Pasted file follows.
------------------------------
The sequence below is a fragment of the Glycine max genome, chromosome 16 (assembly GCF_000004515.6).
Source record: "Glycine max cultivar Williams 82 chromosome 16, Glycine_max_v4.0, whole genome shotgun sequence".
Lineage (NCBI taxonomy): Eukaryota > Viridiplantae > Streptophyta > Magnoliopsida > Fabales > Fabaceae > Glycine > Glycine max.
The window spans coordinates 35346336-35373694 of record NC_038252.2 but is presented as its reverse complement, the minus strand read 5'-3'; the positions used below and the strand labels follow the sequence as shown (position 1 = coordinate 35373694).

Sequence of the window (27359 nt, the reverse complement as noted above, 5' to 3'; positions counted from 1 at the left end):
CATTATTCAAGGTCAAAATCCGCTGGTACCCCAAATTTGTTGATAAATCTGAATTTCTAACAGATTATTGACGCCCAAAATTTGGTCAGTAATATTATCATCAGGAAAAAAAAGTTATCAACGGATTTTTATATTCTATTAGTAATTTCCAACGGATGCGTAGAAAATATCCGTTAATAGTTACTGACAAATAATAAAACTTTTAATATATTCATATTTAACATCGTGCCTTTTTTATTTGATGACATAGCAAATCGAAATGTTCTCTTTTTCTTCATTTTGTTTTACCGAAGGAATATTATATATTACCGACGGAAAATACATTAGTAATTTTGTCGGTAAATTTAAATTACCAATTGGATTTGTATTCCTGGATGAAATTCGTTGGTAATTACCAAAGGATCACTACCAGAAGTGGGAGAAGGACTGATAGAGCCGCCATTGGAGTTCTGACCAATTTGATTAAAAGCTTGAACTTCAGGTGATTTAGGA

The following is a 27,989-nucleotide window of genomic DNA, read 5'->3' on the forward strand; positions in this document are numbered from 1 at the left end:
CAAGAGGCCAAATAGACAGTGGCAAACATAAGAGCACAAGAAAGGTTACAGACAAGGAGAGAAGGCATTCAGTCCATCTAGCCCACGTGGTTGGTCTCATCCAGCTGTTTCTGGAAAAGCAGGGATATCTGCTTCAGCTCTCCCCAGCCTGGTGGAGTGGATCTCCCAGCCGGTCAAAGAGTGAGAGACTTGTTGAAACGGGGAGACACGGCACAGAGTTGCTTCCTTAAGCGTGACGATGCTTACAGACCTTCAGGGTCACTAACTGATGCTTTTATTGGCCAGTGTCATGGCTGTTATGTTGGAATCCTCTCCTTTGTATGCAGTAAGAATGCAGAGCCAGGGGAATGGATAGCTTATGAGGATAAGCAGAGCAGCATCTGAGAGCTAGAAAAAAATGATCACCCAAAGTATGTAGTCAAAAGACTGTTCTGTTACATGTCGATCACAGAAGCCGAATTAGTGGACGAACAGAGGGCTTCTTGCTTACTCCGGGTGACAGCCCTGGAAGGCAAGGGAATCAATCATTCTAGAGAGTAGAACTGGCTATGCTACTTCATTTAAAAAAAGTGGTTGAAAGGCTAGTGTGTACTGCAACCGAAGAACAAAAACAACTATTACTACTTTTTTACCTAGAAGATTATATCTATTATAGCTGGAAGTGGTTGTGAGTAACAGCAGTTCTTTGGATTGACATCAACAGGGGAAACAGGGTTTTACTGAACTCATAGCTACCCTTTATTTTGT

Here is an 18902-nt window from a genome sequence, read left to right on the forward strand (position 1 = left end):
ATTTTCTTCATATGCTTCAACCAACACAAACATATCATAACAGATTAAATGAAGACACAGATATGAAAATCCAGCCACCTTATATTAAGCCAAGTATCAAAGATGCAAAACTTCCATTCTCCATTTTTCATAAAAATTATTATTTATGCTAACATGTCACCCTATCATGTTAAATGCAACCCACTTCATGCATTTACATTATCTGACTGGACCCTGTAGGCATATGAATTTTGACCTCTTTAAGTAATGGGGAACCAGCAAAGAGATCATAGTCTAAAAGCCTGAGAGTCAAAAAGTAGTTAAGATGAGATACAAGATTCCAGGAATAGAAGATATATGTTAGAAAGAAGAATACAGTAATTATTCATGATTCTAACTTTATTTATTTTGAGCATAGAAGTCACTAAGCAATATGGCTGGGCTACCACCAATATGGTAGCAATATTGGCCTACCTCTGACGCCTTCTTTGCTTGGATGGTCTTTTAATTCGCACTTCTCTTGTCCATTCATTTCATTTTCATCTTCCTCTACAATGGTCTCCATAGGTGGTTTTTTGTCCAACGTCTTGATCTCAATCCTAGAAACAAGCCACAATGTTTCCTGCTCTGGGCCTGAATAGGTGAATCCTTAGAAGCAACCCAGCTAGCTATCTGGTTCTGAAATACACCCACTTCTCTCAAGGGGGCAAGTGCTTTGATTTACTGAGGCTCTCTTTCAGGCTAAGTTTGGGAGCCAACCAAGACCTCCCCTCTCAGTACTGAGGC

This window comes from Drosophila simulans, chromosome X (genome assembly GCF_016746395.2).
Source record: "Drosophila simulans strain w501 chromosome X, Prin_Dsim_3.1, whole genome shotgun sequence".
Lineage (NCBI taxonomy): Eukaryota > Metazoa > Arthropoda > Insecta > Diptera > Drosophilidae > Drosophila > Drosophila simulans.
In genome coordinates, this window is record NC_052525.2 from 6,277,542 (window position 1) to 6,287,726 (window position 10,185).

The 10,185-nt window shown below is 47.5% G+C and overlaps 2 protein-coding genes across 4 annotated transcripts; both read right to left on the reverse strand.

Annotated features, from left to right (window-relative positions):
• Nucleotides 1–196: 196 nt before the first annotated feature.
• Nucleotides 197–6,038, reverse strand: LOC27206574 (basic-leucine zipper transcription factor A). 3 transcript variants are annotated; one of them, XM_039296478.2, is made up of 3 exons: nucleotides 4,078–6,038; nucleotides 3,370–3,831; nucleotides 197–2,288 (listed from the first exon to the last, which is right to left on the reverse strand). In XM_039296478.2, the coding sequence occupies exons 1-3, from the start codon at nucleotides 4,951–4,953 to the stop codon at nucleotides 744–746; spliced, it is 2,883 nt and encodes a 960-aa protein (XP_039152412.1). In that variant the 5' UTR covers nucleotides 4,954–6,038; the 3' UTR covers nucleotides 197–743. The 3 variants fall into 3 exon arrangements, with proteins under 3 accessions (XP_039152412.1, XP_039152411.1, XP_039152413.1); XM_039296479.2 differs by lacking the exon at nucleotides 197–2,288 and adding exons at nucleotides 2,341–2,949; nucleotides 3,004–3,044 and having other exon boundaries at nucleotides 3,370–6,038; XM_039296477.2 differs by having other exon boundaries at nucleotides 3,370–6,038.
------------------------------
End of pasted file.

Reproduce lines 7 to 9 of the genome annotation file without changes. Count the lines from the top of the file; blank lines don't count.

The following is a 27,989-nucleotide window of genomic DNA, read 5'->3' on the forward strand; positions in this document are numbered from 1 at the left end:
CAAGAGGCCAAATAGACAGTGGCAAACATAAGAGCACAAGAAAGGTTACAGACAAGGAGAGAAGGCATTCAGTCCATCTAGCCCACGTGGTTGGTCTCATCCAGCTGTTTCTGGAAAAGCAGGGATATCTGCTTCAGCTCTCCCCAGCCTGGTGGAGTGGATCTCCCAGCCGGTCAAAGAGTGAGAGACTTGTTGAAACGGGGAGACACGGCACAGAGTTGCTTCCTTAAGCGTGACGATGCTTACAGACCTTCAGGGTCACTAACTGATGCTTTTATTGGCCAGTGTCATGGCTGTTATGTTGGAATCCTCTCCTTTGTATGCAGTAAGAATGCAGAGCCAGGGGAATGGATAGCTTATGAGGATAAGCAGAGCAGCATCTGAGAGCTAGAAAAAAATGATCACCCAAAGTATGTAGTCAAAAGACTGTTCTGTTACATGTCGATCACAGAAGCCGAATTAGTGGACGAACAGAGGGCTTCTTGCTTACTCCGGGTGACAGCCCTGGAAGGCAAGGGAATCAATCATTCTAGAGAGTAGAACTGGCTATGCTACTTCATTTAAAAAAAGTGGTTGAAAGGCTAGTGTGTACTGCAACCGAAGAACAAAAACAACTATTACTACTTTTTTACCTAGAAGATTATATCTATTATAGCTGGAAGTGGTTGTGAGTAACAGCAGTTCTTTGGATTGACATCAACAGGGGAAACAGGGTTTTACTGAACTCATAGCTACCCTTTATTTTGT

Here is an 18902-nt window from a genome sequence, read left to right on the forward strand (position 1 = left end):